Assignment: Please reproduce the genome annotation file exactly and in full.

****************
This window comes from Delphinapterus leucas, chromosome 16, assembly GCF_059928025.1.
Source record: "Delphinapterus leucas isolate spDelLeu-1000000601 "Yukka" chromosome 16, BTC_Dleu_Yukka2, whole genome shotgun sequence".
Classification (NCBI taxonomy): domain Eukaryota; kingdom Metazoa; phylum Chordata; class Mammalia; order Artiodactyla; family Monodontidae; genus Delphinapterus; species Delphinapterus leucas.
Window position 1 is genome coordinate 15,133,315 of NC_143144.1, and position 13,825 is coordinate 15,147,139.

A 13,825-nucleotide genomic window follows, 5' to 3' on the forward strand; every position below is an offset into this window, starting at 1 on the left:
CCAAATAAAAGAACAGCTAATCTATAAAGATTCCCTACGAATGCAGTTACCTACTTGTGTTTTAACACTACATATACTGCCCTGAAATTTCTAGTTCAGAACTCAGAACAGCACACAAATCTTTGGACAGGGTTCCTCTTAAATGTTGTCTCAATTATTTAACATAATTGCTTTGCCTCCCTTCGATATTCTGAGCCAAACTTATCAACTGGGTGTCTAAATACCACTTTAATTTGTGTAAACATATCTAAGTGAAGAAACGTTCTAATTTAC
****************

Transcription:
This window comes from Delphinapterus leucas, chromosome 16, assembly GCF_059928025.1.
Source record: "Delphinapterus leucas isolate spDelLeu-1000000601 "Yukka" chromosome 16, BTC_Dleu_Yukka2, whole genome shotgun sequence".
Classification (NCBI taxonomy): domain Eukaryota; kingdom Metazoa; phylum Chordata; class Mammalia; order Artiodactyla; family Monodontidae; genus Delphinapterus; species Delphinapterus leucas.
Window position 1 is genome coordinate 15,133,315 of NC_143144.1, and position 13,825 is coordinate 15,147,139.

A 13,825-nucleotide genomic window follows, 5' to 3' on the forward strand; every position below is an offset into this window, starting at 1 on the left:
CCAAATAAAAGAACAGCTAATCTATAAAGATTCCCTACGAATGCAGTTACCTACTTGTGTTTTAACACTACATATACTGCCCTGAAATTTCTAGTTCAGAACTCAGAACAGCACACAAATCTTTGGACAGGGTTCCTCTTAAATGTTGTCTCAATTATTTAACATAATTGCTTTGCCTCCCTTCGATATTCTGAGCCAAACTTATCAACTGGGTGTCTAAATACCACTTTAATTTGTGTAAACATATCTAAGTGAAGAAACGTTCTAATTTAC